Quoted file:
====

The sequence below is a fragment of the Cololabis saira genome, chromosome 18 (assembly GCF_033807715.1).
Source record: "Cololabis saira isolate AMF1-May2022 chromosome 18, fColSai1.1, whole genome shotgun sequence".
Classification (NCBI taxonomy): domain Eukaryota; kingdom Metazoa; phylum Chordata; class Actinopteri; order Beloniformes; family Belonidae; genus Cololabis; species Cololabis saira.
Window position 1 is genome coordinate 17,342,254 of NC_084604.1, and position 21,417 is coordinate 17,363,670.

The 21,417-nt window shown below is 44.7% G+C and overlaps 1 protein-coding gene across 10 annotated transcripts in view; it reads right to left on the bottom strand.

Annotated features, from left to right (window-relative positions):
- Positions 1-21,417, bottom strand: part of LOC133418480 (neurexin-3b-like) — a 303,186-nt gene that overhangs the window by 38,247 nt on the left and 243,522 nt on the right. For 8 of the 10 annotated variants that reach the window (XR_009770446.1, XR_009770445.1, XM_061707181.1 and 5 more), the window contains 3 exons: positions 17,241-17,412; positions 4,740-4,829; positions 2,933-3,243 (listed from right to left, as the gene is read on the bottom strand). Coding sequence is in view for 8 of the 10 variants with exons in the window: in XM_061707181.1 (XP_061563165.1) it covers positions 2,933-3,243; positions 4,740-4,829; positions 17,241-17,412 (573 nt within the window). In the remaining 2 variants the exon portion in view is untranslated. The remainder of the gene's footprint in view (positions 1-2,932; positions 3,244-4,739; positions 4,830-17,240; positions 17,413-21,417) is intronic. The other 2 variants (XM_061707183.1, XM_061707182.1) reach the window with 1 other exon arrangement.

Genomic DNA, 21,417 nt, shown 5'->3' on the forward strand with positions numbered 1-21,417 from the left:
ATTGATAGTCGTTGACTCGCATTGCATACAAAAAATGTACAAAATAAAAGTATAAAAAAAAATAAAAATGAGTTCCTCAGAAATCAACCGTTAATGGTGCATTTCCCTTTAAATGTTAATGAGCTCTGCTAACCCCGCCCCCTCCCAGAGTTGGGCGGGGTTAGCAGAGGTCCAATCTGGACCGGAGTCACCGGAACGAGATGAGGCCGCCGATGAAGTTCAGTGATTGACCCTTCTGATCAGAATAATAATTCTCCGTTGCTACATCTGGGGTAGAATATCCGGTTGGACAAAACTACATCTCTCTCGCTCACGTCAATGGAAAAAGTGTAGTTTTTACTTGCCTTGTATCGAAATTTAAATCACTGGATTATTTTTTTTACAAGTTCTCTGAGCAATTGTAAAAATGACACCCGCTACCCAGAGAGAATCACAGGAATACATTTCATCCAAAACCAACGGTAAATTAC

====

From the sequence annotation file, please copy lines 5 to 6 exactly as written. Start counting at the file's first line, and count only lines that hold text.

The 21,417-nt window shown below is 44.7% G+C and overlaps 1 protein-coding gene across 10 annotated transcripts in view; it reads right to left on the bottom strand.

Annotated features, from left to right (window-relative positions):